But … I was a little nervous that someone would think we were sighting targets with the laser, and I suggested we end the light show. Note to self — gotta get me one of those!

I digress …

So, Fear Factory finished. There was a brief pause in the music, but the heavy metal scrum continued as more and more drunks pushed in to get closer to the stage. My favorite strategy was the dudes whose girlfriends would rub up on unsuspecting males … claim a space … and then bring in their boy friends from a few rows back. Dirty pool, I say.

Then came Metallica, with Lars behind the drum kit where he belongs, the buff James Hetfield on a flying V rhythm guitar and vocals, former Suicidal Tendencies member Robert Trujillo on bass, and of course “The Ripper,” Kirk Hammett on lead guitar.

Christchurch went wild. Would we live to tell about it? “Steve, get those steel toes ready!”

After five or six ebbs and flows of the crowd, and a few left-to-right human tsunamis, our primo positions in the fifth or six row had deteriorated to about 8 rows back. The violence was a little more manageable there, although the spot was not quite as good for photos. I looked over at Steve and I swear there was golden light beaming off his Metallica-inspired smile. It was okay by Steve, I could see. I kept shooting photos with one hand and elbowing people who slammed into me with the other. Hey … throwing elbows is sort of fun. I digress …

All around us were hundreds of fists raised in the air, with index and pinky fingers extended, in the heavy metal salute. I always heard that was a satanic thing — like the horned head of the goat — so instead I did the Texas Tech “guns up” salute with my index finger and thumb. Look for it in videos from the night. Oh … this is funny, here is the emoticon for the goat hand gesture … \m/

Directly in front of Steve and I was a group of four little Kiwis — bearded, shirtless and extremely drunk. They danced arm-in-arm all night, stepping on our toes all night. Good thing hairy little Hobbits’ feet don’t hurt.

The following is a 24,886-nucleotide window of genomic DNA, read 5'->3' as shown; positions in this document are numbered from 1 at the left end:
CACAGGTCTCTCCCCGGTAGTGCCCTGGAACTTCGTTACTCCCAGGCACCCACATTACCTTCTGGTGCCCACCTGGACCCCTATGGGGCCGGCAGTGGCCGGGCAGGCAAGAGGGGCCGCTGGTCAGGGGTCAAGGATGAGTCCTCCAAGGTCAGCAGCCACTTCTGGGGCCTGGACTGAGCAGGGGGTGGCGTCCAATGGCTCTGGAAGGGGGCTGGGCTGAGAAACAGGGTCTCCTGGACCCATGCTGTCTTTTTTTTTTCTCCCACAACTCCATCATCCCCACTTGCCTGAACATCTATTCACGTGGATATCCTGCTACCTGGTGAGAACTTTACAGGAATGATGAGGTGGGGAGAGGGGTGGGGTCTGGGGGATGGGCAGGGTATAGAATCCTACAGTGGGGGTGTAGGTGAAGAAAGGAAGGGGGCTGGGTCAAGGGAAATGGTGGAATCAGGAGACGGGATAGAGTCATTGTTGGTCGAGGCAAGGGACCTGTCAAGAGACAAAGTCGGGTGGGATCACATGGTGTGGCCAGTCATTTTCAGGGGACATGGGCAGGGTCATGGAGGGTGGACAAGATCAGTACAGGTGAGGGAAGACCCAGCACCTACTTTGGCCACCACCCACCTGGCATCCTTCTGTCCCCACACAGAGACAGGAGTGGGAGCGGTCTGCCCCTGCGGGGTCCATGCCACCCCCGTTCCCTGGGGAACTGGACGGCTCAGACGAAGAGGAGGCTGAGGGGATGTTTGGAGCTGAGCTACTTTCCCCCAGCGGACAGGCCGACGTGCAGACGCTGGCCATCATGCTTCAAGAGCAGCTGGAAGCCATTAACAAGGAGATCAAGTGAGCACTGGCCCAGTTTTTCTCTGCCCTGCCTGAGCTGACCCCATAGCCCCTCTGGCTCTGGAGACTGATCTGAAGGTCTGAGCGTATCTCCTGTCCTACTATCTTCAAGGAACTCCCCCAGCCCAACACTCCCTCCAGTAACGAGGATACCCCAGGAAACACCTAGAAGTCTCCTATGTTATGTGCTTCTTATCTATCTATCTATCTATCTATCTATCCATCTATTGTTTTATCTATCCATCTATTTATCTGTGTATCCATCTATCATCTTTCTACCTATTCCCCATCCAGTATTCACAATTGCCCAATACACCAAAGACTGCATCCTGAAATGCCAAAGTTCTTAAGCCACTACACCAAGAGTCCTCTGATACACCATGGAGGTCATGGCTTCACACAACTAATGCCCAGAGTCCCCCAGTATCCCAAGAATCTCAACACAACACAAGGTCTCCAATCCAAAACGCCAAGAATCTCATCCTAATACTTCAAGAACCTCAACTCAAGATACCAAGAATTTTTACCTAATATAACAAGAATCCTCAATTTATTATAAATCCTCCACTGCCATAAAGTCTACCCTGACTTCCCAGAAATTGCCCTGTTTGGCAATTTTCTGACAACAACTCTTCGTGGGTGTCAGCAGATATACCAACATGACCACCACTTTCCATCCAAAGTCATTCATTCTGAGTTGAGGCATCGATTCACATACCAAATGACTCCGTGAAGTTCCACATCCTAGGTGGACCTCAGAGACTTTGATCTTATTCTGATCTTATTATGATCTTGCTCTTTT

Metallica played every song of theirs that I know … plus about 15 more, including an encore. Ha … did I mention that I had made earplugs, early in the evening, from two pieces of a wadded paper towel? Old rockers never die … they just ask you to repeat yourself, ya know?

So … I was happy … even before the encore. I had heard my “faves” — “Enter Sandman” and “Fuel” … (“Give me fuel, give me fire, give me that which I desire”) … I admit that “Seek & Destroy” grew on me a bit, after the fourth or fifth shot to the ribs. Sidenote: go to and check out misunderstood lyrics. One example – “Give me two, give me five, give me double Chinese eyes.” More on mistaken lyrics later … because yes … I still have that Counting Crows song stuck in my mind … as it has been on the entire trip for that matter … “Down in New Zealand …”

Oh … we were talking about Metallica. Here is the set list, for those of you who know all of the Metallica songs:

  1. ‘That Was Just Your Life’
  2. ‘The End Of The Line’
  3. ‘For Whom The Bell Tolls’
  4. ‘Fuel’
  5. ‘Fade To Black’
  6. ‘Broken, Beat & Scarred’
  7. ‘No Remorse’
  8. ‘Sad But True’
  9. ‘Welcome Home (Sanitarium)’
  10. ‘All Nightmare Long’
  11. ‘One’
  12. ‘Master Of Puppets’
  13. ‘Battery’
  14. ‘Nothing Else Matters’
  15. ‘Enter Sandman’
  16. ‘Stone Cold Crazy’
  17. ‘Whiplash’
  18. ‘Seek And Destroy’

The last of those songs were in an encore … and eventually Lars did leave the drum kit, whipping up the crowd center stage alongside Hetfield and the gang … The show ended with hundreds of large, black balloon-like Metallica balls pouring down on the audience and of course us fighting to grab one.

2 Metallica t-shirts — a hundred bucks!  2  “front row” views of the tightest metal band on earth — free!  Headbangin in New Zealand — priceless!

Ha … 3-hour concert — 3-hour blog.

Know what I sayin?

(More New Zealand blogs to come …)